Home / News / What Is Solid-State Cooling? A Look at the Compact No-Fan Cooling Solution

What Is Solid-State Cooling? A Look at the Compact No-Fan Cooling Solution

82
A diagram showing an AirJet Pro module in action

Key Takeaways

  • Solid-state cooling works by employing thin membranes, which vibrate at ultrasonic frequencies when under an electric charge, to move air and dissipate heat.
  • Compared to passive cooling, solid-state cooling can dissipate more heat while taking less space and being virtually inaudible.
  • Compared to air cooling, solid-state cooling offers the same performance as systems found in compact laptops and handheld PCs, while occupying less space and being much quieter.


A thin vibrating membrane that pushes air around without the help of fans could be the future of cooling. Here’s how Piezoelectric-based solid-state cooling works and why it is one of the most exciting developments in cooling tech in years.


What Is Solid-State Cooling and How Does It Work?

The solid-state cooling technology we’re discussing here utilizes the Piezoelectric effect to create an active cooling device that contains no fans, water pumps, radiators, or massive heatsinks. Note that the Piezoeletric-based solid-state cooling isn’t the only solid-state cooling tech around. For example, you’ve also got solid-state cooling tech based on the Peltier effect, which didn’t really take flight in the consumer PC hardware space.


The Piezoelectric effect is a phenomenon where certain materials generate electric charge when put under mechanical stress. Conversely, the same materials start to vibrate when under the influence of an electric charge. This effect is the basis of the solid-state cooling technology developed by Frore Systems. And since they’re the sole producer of consumer-grade solid-state cooling products based on the Piezoelectric effect, we’re going to use their AirJet cooling products to explain how this cooling tech works.

Frore System’s AirJet coolers use super thin membranes that vibrate at ultrasonic frequencies—that means really, really fast—when under an electric charge. These membranes can create powerful airflow when placed inside an AirJet cooling chip. The module has tiny inlets at its top through which the ambient air enters the module, sucked in by the pulsating membranes inside the chip, as seen in the image below.


Frore Systems<\/em>“”>

Frore Systems

Once they draw the air inside the module, the membranes transform the air current into powerful air jets—thus the “AirJet” name—that collect the heat rising from the bottom copper heat spreader in direct contact with the component that’s being cooled; a CPU in the case of the diagram shown below. These air jets storm off the cooling chip via a thin spout located on one side of the module, removing the accrued heat and cooling the component.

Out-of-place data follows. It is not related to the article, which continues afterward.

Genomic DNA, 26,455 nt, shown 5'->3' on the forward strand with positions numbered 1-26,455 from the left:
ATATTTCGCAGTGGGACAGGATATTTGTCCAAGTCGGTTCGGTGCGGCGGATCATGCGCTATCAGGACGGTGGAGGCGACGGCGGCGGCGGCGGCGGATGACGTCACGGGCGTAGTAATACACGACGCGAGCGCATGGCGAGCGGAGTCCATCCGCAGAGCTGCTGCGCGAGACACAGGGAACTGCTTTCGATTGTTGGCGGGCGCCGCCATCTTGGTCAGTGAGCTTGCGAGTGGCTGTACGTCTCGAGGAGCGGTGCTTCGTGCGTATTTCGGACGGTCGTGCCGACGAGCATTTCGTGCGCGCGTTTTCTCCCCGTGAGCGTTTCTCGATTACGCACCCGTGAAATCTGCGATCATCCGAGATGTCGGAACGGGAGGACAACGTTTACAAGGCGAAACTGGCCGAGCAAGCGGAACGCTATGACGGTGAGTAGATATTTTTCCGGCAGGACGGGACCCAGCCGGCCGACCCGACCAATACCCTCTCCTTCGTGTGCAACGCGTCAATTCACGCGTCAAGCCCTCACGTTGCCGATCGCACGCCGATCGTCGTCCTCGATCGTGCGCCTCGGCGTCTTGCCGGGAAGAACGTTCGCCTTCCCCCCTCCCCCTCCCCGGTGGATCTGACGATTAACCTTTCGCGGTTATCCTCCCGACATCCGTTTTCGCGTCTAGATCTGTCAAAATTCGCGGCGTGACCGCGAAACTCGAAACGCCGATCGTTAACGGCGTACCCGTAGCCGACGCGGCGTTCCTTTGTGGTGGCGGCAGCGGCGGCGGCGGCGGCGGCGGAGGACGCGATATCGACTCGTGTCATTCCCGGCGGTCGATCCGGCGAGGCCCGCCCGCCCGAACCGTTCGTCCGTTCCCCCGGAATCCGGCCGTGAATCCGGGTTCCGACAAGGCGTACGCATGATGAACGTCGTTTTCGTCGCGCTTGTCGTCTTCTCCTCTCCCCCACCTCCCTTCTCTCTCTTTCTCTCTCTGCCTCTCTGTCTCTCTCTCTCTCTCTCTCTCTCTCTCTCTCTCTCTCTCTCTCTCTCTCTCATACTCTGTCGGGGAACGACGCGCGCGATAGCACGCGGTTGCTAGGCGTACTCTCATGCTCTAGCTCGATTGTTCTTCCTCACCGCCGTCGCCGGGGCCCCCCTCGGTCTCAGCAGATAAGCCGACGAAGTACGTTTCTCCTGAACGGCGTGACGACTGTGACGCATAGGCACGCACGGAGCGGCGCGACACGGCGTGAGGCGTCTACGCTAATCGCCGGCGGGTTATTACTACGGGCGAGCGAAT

Frore Systems<\/em>“”>

What is solid state cooling Ahow solid state cooling works
Frore Systems


Solid-State Cooling vs. Passive Cooling vs. Active Air Cooling

Solid-state cooling has several advantages compared to other types of cooling used in laptops, handheld PCs, mini PCs, and certain PC components AirJet coolers can be used with. We’re comparing solid-state cooling only against passive and active air cooling because liquid cooling solutions are very rarely used in laptops—only a few gaming laptop models employ liquid cooling setups—and are nowhere to be found in more compact devices such as handheld PCs, tablets, or smartphones.

Solid-State Cooling vs. Passive Cooling

Compared to passive cooling, solid-state cooling can dissipate considerably more heat in the same or smaller footprint while being whisper quiet and using only between 1W and 1.75W of power. For example, a single module of the most compact AirJet model, the AirJet Mini Slim, can dissipate up to 5.25W while using 1W of power and generating 21dBA of noise. The noise output is subjectively almost the same as having no noise at all, practically matching the zero noise output of passive cooling solutions.


For example, the 15-inch MacBook Air with the Apple M2 chip, the poster child of a laptop with a well-designed—albeit still quite limiting—passive cooling setup, has a max TDP of about 10W. The M2 CPU inside the 15-inch MacBook Air can use more power, up to 20W, but only in short bursts. When under a sustained load, the power usage drops to only about 9W-10W. The result is a noticeably lower performance compared to the M2 MacBook Pro despite the laptop featuring exactly the same M2 chip found in the MacBook Pro with M2, which uses an active cooling solution.

However, when equipped with three AirJet Mini modules, as seen in the above YouTube video below courtesy of the PCWorld YouTube channel, the 15-inch MacBook Air with M2 can match the performance of an equivalent MacBook Pro, at least in Cinebench. This mod has been done without any structural modifications to the chassis thanks to the minuscule, 2.8mm thickness of the AirJet Mini module.

Solid-State Cooling vs. Active Air Cooling